Reactome: A Curated Pathway Database
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Pathways (8) Reactions (1) Proteins (1) Others (1)
Protein: UniProt:Q16851 UGP2 (Homo sapiens)
Last changed: 2015-03-10 08:59:22

Pathway: Metabolism (Homo sapiens)
Metabolic processes in human cells generate energy through the oxidation of molecules consumed in the diet and mediate the synthesis of diverse essential molecules not taken in the diet as well as the inactivation and elimination of toxic ones generated endogenously or present in the extracellular environment. The processes of energy metabolism can be classified into two groups according to whether the
Last changed: 2015-03-06 23:15:47

Pathway: Phase II conjugation (Homo sapiens)
Phase II of biotransformation is concerned with conjugation , that is using groups from cofactors to react with functional groups present or introduced from phase I on the compound. The enzymes involved are a set of transferases which perform the transfer of the cofactor group to the substrate. The resultant conjugation results in greatly increasing the excretory potential of compounds. Al
Last changed: 2015-03-06 23:15:47

Pathway: Metabolism of carbohydrates (Homo sapiens)
These pathways together are responsible for: 1) the extraction of energy and carbon skeletons for biosyntheses from dietary sugars and related molecules; 2) the short-term storage of glucose in the body (as glycogen) and its mobilization during a short fast; and 3) the synthesis of glucose from pyruvate during extended fasts
Last changed: 2015-03-06 23:15:47

Pathway: Biological oxidations (Homo sapiens)
All organisms are constantly exposed to foreign chemicals every day. These can be man-made (drugs, industrial chemicals) or natural (alkaloids, toxins from plants and animals). Uptake is usually via ingestion but inhalation and transdermal routes are also common. The very nature of many chemicals that make them suitable for uptake by these routes, in other words their lipophilicty (favours fat so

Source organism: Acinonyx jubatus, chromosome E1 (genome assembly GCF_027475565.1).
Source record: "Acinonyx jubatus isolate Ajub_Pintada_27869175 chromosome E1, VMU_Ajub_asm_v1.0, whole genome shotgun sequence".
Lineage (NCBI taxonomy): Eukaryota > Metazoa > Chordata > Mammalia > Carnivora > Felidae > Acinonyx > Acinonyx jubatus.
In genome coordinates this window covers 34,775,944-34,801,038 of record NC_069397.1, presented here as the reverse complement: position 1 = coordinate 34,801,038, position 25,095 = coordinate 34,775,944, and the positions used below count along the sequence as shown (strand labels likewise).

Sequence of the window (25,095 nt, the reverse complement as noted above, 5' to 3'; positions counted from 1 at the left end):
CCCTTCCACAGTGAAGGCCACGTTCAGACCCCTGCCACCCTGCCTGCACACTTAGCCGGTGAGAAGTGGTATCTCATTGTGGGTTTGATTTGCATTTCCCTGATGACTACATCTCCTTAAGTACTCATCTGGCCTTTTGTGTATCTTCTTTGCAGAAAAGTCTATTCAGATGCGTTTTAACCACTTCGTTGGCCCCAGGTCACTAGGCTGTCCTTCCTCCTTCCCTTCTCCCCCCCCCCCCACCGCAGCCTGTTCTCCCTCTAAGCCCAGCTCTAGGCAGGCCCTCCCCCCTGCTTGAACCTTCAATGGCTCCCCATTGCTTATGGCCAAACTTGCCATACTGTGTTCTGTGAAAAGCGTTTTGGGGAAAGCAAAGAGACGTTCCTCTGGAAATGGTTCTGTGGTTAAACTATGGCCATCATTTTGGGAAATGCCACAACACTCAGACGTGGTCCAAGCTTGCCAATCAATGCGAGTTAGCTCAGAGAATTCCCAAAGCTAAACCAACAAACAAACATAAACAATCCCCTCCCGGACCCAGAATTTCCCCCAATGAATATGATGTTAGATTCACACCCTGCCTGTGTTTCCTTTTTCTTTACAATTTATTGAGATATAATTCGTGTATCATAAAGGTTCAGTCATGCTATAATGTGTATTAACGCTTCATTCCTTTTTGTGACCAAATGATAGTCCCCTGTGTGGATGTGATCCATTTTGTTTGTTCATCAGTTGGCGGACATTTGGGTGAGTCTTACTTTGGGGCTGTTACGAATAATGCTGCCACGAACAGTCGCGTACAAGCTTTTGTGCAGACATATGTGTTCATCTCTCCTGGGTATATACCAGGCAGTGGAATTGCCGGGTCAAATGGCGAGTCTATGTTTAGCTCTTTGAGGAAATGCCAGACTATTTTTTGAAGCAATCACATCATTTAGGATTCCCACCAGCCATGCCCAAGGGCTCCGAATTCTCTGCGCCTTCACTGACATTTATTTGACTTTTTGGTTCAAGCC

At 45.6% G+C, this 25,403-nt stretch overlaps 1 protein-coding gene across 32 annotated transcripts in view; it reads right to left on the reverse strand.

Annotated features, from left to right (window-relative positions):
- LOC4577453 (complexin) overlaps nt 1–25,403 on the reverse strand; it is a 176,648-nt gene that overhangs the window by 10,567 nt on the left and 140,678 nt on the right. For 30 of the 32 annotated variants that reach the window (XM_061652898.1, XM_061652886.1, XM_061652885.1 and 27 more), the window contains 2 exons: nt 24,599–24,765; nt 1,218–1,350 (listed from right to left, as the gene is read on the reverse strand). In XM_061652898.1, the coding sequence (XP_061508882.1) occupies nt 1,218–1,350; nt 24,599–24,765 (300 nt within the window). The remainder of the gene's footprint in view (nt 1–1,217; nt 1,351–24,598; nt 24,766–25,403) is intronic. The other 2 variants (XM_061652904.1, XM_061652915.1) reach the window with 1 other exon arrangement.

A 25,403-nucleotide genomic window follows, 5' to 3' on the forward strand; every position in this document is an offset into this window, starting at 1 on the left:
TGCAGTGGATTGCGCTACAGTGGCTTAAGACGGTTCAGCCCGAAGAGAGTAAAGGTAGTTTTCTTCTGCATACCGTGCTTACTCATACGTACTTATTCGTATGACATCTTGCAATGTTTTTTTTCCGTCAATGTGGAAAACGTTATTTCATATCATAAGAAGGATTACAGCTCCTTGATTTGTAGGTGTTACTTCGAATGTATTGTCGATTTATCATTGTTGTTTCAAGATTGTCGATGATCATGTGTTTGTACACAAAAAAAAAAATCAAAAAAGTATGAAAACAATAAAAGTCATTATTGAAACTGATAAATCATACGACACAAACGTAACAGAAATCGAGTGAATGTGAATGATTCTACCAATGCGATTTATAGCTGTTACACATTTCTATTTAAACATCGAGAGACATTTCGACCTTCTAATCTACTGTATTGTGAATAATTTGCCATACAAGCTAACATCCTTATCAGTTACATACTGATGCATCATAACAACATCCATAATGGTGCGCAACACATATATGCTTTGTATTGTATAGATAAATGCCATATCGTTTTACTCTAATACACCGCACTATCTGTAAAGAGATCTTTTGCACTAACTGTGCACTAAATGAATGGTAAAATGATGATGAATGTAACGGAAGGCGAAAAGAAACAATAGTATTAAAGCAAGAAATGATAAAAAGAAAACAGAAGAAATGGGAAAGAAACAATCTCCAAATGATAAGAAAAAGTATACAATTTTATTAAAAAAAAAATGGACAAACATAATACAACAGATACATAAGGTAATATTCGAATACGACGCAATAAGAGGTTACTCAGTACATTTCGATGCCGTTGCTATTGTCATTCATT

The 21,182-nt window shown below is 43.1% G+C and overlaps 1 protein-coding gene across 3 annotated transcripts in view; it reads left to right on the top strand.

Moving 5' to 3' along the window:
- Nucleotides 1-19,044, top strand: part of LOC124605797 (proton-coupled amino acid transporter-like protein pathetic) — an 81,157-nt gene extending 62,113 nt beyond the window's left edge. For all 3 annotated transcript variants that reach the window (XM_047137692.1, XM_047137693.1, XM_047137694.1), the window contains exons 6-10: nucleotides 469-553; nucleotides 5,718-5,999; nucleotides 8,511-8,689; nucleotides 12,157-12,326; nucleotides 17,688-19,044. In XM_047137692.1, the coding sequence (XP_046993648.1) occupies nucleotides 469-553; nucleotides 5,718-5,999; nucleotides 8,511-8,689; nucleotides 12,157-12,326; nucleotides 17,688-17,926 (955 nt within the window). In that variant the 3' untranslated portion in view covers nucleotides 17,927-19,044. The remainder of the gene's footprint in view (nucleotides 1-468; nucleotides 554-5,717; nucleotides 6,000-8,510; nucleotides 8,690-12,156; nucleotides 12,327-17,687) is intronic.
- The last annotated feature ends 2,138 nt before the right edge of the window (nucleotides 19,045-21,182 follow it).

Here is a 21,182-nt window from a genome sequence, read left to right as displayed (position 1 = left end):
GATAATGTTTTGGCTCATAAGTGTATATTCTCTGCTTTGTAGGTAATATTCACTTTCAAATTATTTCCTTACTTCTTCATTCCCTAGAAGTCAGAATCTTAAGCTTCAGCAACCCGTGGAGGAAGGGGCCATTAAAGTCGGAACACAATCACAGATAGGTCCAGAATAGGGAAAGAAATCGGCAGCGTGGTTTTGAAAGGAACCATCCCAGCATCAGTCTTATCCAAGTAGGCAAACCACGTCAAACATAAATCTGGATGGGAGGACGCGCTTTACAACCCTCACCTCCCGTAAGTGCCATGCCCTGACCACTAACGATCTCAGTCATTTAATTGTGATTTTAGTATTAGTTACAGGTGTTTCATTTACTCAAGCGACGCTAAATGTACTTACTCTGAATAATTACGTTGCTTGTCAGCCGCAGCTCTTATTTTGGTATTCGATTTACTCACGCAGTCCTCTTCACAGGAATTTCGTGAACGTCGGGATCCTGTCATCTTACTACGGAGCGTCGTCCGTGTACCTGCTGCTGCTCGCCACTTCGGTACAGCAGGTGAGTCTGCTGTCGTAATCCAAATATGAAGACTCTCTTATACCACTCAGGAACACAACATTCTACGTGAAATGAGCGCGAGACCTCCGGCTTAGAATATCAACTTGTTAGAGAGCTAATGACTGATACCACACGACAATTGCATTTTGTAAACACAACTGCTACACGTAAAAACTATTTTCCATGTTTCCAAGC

Last changed: 2015-03-06 23:15:47

Pathway: Formation of the active cofactor, UDP-glucuronate (Homo sapiens)
Glucose 1-phosphate and UTP are the precursors to UDP-glucuronate formation. After oxidation of the resultant complex, UDP-glucuronate is transported to the ER lumen
Last changed: 2015-03-06 23:15:47

Pathway: Glycogen synthesis (Homo sapiens)
Glycogen, a highly branched glucose polymer, is formed and broken down in most human tissues, but is most abundant in liver and muscle, where it serves as a major stored fuel. Glycogen metabolism has been studied in most detail in muscle, although considerable experimental data are available concerning these reactions in liver as well. Glycogen metabolism in other tissues has not been studied as extens
Last changed: 2015-03-06 23:15:47

Pathway: Glucose metabolism (Homo sapiens)
Glucose is the major form in which dietary sugars are made available to cells of the human body. Its breakdown is a major source of energy for all cells, and is essential for the brain and red blood cells. Glucose utilization begins with its uptake by cells and conversion to glucose 6-phosphate, which cannot traverse the cell membrane. Fates open to cytosolic glucose 6-phosphate include glycolysis to y
Last changed: 2015-03-06 23:15:47

Pathway: Glucuronidation (Homo sapiens)
Glucuronidation conjugation utilizes UDP-glucuronosyltransferases (UGTs; EC to catalyze a wide range of diverse endogenous and xenobiotic compounds. Glucuronidation is the major pathway in phase II metabolism and accounts for approximately 35% of drug conjugation. UGTs are microsomal membrane-bound and catalyze the transfer of a glucuronate group of uridine diphosphoglucuronate (UDPGA, a co-s
Last changed: 2015-03-06 23:15:47

Reaction: UTP + D-glucose 1-phosphate <=> pyrophosphate + UDP-glucose (Homo sapiens)
Cytosolic UDP-glucose pyrophosphorylase 2 (UGP2) catalyzes the reaction of UTP and glucose 1-phosphate to form UDP glucose and pyrophosphate (Knop and Hansen 1970; Duggleby et al. 1996). UGP2 is inferred to occur in the cell as a homooctamer from studies of its bovine homologue (Levine et al. 1969)
Last changed: 2015-03-06 23:15:47

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